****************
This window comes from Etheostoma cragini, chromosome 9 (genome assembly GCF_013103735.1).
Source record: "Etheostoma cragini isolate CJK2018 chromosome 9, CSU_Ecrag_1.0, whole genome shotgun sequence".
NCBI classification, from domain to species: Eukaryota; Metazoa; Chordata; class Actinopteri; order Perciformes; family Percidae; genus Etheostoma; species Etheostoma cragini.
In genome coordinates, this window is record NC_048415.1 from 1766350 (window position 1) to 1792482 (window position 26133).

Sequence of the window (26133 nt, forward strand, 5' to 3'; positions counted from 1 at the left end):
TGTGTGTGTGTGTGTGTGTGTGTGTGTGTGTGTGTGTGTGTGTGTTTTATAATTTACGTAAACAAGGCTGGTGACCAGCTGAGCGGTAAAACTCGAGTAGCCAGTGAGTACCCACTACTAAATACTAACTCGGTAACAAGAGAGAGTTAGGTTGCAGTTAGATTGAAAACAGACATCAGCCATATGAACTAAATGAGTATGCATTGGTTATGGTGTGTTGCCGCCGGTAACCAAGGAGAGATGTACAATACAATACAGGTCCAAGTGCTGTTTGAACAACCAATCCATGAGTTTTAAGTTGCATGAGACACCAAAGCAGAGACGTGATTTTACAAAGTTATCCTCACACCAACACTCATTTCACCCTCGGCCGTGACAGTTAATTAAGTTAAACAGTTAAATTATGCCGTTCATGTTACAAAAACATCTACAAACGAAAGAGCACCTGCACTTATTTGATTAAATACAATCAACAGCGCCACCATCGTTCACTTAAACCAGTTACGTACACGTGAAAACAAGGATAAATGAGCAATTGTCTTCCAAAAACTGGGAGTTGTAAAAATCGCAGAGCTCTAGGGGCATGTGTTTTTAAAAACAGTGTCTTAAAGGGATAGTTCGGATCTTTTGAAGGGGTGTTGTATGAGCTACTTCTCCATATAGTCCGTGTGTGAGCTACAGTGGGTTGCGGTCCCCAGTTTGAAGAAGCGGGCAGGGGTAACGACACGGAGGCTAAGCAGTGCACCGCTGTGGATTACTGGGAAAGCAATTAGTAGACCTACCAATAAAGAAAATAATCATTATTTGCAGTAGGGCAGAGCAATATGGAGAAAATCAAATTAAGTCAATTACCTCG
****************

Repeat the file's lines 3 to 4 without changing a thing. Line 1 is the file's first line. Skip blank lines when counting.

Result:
NCBI classification, from domain to species: Eukaryota; Metazoa; Chordata; class Actinopteri; order Perciformes; family Percidae; genus Etheostoma; species Etheostoma cragini.
In genome coordinates, this window is record NC_048415.1 from 1766350 (window position 1) to 1792482 (window position 26133).